Why Your Pet is Smarter Than You Think

Photo: CorbisSeemingly blank stares, repeated yawns and obsessive sniffing may not be the most compelling of behaviors in humans. But with dogs and cats? Each could be a sign of downright brilliance. The trick is how to recognize it.   

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Here are just a few signs of smarts, according to pet experts:

•Extreme yawing: Also known as "contagious yawning"—or yawning a lot in response to people yawning around him—could be a sign that your pooch is superior in the empathy department, and is basically a wiz at reading and responding to the emotions of others.

•Baby-like meows: Does your cat have a cry that makes the hair on the back of your neck stand up? Probably she's developed it specifically to mimic that of a baby—and to get you to dish out some feline food, stat.

•Excessive staring: Your dog is probably observing you carefully, watching to see if you are looking at him, or even if your eyes are open, which are signs that it’s time to listen to you. Genius communicator!

•Ignoring your commands: Don't label your pup a slacker; it could mean she's got highly developed reasoning skills that compel her to solve problems—like where to find a hidden ball or which direction to walk first—all by herself, thank you very much.

But mere humans can't be expected to grasp the braininess of pets all on their own. “Usually, knowing what your dog is actually doing is not possible through mere observation,” canine scientist Brian Hare told Yahoo! Shine. It’s why Hare, an associate professor of evolutionary anthropology at Duke University and coauthor of "The Genius of Dogs: How Dogs are Smarter Than You Think," has come up with a way for you to find out a whole lot more: Dognition, a website tool kit, launched February 5 and aimed at helping dog owners get to know their pooches better.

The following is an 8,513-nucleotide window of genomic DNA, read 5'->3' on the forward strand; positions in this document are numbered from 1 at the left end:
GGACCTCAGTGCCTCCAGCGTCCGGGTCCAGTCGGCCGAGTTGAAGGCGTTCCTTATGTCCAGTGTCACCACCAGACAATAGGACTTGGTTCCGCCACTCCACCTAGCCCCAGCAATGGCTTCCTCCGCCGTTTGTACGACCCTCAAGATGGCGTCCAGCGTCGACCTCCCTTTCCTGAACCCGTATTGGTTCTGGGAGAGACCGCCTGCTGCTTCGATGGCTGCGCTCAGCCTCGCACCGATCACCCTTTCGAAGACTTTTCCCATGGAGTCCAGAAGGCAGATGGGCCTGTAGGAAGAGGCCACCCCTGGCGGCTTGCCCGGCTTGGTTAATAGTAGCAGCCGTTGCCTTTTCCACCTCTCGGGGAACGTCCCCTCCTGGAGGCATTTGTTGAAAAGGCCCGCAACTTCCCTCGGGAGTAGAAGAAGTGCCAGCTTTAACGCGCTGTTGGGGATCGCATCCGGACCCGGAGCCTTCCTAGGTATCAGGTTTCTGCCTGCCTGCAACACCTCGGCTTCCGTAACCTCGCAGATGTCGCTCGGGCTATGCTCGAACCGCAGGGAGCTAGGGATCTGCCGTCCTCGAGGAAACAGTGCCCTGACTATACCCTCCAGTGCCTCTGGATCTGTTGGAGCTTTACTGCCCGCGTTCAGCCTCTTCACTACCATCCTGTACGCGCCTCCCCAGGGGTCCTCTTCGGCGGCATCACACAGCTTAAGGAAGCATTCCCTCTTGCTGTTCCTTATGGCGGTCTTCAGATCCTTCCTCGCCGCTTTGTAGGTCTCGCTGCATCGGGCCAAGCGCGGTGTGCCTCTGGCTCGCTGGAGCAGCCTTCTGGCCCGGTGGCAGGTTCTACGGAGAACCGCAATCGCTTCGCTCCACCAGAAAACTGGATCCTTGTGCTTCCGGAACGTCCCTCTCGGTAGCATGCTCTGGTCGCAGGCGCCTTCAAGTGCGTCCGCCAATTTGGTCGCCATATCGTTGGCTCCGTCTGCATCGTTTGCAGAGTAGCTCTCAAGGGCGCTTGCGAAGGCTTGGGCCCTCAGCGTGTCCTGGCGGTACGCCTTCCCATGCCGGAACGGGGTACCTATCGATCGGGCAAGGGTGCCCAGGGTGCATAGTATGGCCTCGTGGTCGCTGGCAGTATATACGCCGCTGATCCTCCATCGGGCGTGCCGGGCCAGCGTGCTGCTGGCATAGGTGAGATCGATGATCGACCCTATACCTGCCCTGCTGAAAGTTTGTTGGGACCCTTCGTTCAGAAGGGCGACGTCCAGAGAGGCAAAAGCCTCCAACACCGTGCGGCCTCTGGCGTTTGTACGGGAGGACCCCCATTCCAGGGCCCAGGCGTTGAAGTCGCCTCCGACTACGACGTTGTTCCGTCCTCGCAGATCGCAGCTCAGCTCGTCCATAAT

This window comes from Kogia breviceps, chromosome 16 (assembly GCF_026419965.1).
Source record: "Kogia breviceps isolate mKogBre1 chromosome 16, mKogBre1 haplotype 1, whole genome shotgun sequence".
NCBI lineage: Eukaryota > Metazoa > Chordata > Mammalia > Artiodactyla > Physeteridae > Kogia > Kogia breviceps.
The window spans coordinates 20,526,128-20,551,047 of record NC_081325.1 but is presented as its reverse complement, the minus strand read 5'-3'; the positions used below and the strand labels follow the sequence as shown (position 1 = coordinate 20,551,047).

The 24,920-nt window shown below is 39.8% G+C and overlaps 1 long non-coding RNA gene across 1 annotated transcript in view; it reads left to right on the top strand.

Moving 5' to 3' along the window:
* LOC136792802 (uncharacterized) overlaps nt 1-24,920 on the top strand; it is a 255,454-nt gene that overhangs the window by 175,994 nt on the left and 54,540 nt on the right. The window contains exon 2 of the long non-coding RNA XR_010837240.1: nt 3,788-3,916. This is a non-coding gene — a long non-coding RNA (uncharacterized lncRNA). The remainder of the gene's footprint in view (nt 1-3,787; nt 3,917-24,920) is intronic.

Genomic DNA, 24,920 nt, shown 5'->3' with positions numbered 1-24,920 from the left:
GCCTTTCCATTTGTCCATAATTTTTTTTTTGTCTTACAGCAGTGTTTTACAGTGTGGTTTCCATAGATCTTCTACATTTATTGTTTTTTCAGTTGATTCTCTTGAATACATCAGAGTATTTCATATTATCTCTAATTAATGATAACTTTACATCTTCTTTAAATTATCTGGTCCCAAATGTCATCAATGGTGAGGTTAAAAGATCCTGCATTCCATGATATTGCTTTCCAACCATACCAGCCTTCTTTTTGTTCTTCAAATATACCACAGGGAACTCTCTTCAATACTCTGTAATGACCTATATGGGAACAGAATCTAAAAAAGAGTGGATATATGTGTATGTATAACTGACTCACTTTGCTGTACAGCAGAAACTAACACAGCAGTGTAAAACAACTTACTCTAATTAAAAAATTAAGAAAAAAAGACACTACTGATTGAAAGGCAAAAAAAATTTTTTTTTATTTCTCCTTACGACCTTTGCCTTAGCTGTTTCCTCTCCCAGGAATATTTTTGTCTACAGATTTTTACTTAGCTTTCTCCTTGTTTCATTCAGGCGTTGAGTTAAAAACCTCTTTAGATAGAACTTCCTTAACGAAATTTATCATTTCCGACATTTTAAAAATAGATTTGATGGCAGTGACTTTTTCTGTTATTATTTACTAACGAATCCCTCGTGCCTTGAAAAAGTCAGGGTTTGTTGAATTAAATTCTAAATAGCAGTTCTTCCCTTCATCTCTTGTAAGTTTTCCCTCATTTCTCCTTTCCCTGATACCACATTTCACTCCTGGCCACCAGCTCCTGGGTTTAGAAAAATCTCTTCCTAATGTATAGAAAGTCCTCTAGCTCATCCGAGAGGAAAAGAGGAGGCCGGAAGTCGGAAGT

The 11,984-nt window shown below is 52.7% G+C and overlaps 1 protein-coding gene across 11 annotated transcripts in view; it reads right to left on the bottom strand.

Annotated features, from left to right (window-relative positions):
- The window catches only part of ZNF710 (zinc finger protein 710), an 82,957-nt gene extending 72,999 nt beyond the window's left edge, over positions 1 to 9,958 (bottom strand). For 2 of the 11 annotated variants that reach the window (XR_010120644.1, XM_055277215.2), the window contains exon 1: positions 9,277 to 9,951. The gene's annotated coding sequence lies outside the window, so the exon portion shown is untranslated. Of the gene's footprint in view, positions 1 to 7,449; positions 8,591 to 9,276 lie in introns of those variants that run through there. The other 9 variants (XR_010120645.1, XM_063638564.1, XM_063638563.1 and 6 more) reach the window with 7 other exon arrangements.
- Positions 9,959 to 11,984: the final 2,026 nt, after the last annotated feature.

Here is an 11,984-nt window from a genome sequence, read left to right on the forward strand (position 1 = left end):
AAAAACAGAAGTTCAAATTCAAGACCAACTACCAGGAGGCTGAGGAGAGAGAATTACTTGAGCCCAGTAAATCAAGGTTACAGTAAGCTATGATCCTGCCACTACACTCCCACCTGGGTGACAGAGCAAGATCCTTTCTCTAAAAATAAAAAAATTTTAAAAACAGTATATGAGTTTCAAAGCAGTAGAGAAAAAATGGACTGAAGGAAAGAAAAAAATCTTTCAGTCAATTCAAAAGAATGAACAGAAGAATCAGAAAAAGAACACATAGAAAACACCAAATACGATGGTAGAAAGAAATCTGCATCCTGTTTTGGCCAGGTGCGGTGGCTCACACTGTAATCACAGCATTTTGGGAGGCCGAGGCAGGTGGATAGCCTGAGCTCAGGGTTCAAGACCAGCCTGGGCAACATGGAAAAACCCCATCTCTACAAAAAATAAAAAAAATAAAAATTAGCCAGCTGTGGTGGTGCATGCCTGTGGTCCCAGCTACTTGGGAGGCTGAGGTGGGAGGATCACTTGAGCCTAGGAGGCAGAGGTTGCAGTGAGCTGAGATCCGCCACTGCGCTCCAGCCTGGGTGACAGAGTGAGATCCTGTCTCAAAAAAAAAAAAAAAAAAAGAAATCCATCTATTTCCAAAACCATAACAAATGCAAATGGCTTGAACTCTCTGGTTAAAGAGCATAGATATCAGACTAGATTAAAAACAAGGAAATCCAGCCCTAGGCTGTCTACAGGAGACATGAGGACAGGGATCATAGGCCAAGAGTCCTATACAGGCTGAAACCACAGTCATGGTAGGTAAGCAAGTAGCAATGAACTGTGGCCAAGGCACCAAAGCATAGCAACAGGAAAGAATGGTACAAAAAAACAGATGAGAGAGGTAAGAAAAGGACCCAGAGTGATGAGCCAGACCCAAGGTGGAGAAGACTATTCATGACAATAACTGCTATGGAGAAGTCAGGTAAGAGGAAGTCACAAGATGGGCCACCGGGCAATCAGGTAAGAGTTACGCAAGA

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The kit, available to download at different levels from $60, gives about an hour’s worth of science-based games that look at cognitive skills like reasoning, memory and empathy to help you discern meanings behind various behaviors.

After performing the tests on your dogs (which are designed to be fun), an algorithm assesses your results to ultimately reveal your dog’s particular type of smarts, of which there are many different kinds. Then you can safely label him things like “Ace,” a problem solver with great communication skills, or “Einstein,” a creature with a keen understanding of physics. You’ll get detailed answers and have your scientific findings added to a huge database, which can help everyone, from pet lovers to scientists, understand dogs a whole lot better.

“Think of it as a citizen science project,” Hare explained.

Cat smarts are less individualized, Mieshelle Nagelschneider, an Oregon cat behaviorist and author of the forthcoming March 5 book The Cat Whisperer, told Shine. “I’d say intelligence is across the board for felines. Though there are some anomalies out there—what would be analogous to genius children. Wildcat hybrids like the Bengal, for example, need a lot of mental stimulation with their strong wildcat hunting genes.”

Her forthcoming book, similar to the Dognition web tool though less cognition based, will help humans decipher a range of feline behaviors, from annoyances like scratching a spraying, to fascinating ways of communicating.

But let’s get down to it: Which pets are smarter, dogs or cats?

Hare, who said he’s often asked to compare intelligence levels among creatures from dogs and cats to dolphins to monkeys, said it's an impossible question, since every animal is brilliant at being itself. “The way I answer that,” he added, "is, if you can tell me what’s the better tool, a hammer or a screwdriver, then I can tell you which is smarter.”

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